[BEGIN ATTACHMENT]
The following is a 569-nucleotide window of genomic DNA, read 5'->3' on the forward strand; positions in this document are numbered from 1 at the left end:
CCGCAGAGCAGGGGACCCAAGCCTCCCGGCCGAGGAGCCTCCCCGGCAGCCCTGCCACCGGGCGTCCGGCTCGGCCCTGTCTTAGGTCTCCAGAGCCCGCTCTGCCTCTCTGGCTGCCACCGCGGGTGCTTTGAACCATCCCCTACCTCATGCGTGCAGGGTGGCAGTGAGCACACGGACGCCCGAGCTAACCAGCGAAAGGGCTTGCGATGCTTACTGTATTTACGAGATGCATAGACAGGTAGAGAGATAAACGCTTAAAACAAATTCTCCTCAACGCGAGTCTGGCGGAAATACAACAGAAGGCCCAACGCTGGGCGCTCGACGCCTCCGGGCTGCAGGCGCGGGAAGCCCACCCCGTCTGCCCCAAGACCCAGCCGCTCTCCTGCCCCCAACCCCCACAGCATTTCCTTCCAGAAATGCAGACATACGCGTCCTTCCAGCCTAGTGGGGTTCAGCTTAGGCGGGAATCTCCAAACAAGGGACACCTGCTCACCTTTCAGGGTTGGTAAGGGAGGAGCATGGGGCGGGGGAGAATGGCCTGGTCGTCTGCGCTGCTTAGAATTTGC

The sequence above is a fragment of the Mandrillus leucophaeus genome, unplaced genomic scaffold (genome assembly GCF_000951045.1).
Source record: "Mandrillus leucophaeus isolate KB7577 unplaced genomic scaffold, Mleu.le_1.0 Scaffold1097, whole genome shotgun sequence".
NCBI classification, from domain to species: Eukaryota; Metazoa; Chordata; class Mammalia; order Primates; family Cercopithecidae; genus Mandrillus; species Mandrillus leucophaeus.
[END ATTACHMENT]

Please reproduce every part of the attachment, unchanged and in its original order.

The following is a 569-nucleotide window of genomic DNA, read 5'->3' on the forward strand; positions in this document are numbered from 1 at the left end:
CCGCAGAGCAGGGGACCCAAGCCTCCCGGCCGAGGAGCCTCCCCGGCAGCCCTGCCACCGGGCGTCCGGCTCGGCCCTGTCTTAGGTCTCCAGAGCCCGCTCTGCCTCTCTGGCTGCCACCGCGGGTGCTTTGAACCATCCCCTACCTCATGCGTGCAGGGTGGCAGTGAGCACACGGACGCCCGAGCTAACCAGCGAAAGGGCTTGCGATGCTTACTGTATTTACGAGATGCATAGACAGGTAGAGAGATAAACGCTTAAAACAAATTCTCCTCAACGCGAGTCTGGCGGAAATACAACAGAAGGCCCAACGCTGGGCGCTCGACGCCTCCGGGCTGCAGGCGCGGGAAGCCCACCCCGTCTGCCCCAAGACCCAGCCGCTCTCCTGCCCCCAACCCCCACAGCATTTCCTTCCAGAAATGCAGACATACGCGTCCTTCCAGCCTAGTGGGGTTCAGCTTAGGCGGGAATCTCCAAACAAGGGACACCTGCTCACCTTTCAGGGTTGGTAAGGGAGGAGCATGGGGCGGGGGAGAATGGCCTGGTCGTCTGCGCTGCTTAGAATTTGC

The sequence above is a fragment of the Mandrillus leucophaeus genome, unplaced genomic scaffold (genome assembly GCF_000951045.1).
Source record: "Mandrillus leucophaeus isolate KB7577 unplaced genomic scaffold, Mleu.le_1.0 Scaffold1097, whole genome shotgun sequence".
NCBI classification, from domain to species: Eukaryota; Metazoa; Chordata; class Mammalia; order Primates; family Cercopithecidae; genus Mandrillus; species Mandrillus leucophaeus.